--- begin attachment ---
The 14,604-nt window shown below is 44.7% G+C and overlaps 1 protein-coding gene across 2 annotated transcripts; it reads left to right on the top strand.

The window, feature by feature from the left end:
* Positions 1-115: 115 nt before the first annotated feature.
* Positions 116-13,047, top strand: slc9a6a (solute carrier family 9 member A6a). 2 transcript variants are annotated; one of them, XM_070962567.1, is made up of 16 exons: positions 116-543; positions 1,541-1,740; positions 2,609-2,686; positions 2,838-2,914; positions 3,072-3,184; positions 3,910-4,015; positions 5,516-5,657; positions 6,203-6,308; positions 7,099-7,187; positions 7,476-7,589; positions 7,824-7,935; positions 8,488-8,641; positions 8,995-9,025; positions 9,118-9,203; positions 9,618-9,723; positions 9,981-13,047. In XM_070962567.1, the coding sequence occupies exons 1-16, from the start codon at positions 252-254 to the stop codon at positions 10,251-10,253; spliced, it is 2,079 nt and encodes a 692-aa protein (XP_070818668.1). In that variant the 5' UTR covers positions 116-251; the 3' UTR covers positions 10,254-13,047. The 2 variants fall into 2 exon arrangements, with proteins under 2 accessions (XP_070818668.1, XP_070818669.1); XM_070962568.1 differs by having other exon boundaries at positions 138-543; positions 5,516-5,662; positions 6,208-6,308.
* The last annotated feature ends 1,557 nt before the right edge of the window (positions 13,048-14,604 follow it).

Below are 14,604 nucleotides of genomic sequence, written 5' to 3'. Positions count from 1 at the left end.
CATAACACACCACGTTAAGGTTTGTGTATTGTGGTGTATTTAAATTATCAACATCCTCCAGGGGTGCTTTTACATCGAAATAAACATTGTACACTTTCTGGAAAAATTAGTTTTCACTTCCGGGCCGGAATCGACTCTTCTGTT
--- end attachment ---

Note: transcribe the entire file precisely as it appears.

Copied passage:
The 14,604-nt window shown below is 44.7% G+C and overlaps 1 protein-coding gene across 2 annotated transcripts; it reads left to right on the top strand.

The window, feature by feature from the left end:
* Positions 1-115: 115 nt before the first annotated feature.
* Positions 116-13,047, top strand: slc9a6a (solute carrier family 9 member A6a). 2 transcript variants are annotated; one of them, XM_070962567.1, is made up of 16 exons: positions 116-543; positions 1,541-1,740; positions 2,609-2,686; positions 2,838-2,914; positions 3,072-3,184; positions 3,910-4,015; positions 5,516-5,657; positions 6,203-6,308; positions 7,099-7,187; positions 7,476-7,589; positions 7,824-7,935; positions 8,488-8,641; positions 8,995-9,025; positions 9,118-9,203; positions 9,618-9,723; positions 9,981-13,047. In XM_070962567.1, the coding sequence occupies exons 1-16, from the start codon at positions 252-254 to the stop codon at positions 10,251-10,253; spliced, it is 2,079 nt and encodes a 692-aa protein (XP_070818668.1). In that variant the 5' UTR covers positions 116-251; the 3' UTR covers positions 10,254-13,047. The 2 variants fall into 2 exon arrangements, with proteins under 2 accessions (XP_070818668.1, XP_070818669.1); XM_070962568.1 differs by having other exon boundaries at positions 138-543; positions 5,516-5,662; positions 6,208-6,308.
* The last annotated feature ends 1,557 nt before the right edge of the window (positions 13,048-14,604 follow it).

Below are 14,604 nucleotides of genomic sequence, written 5' to 3'. Positions count from 1 at the left end.
CATAACACACCACGTTAAGGTTTGTGTATTGTGGTGTATTTAAATTATCAACATCCTCCAGGGGTGCTTTTACATCGAAATAAACATTGTACACTTTCTGGAAAAATTAGTTTTCACTTCCGGGCCGGAATCGACTCTTCTGTT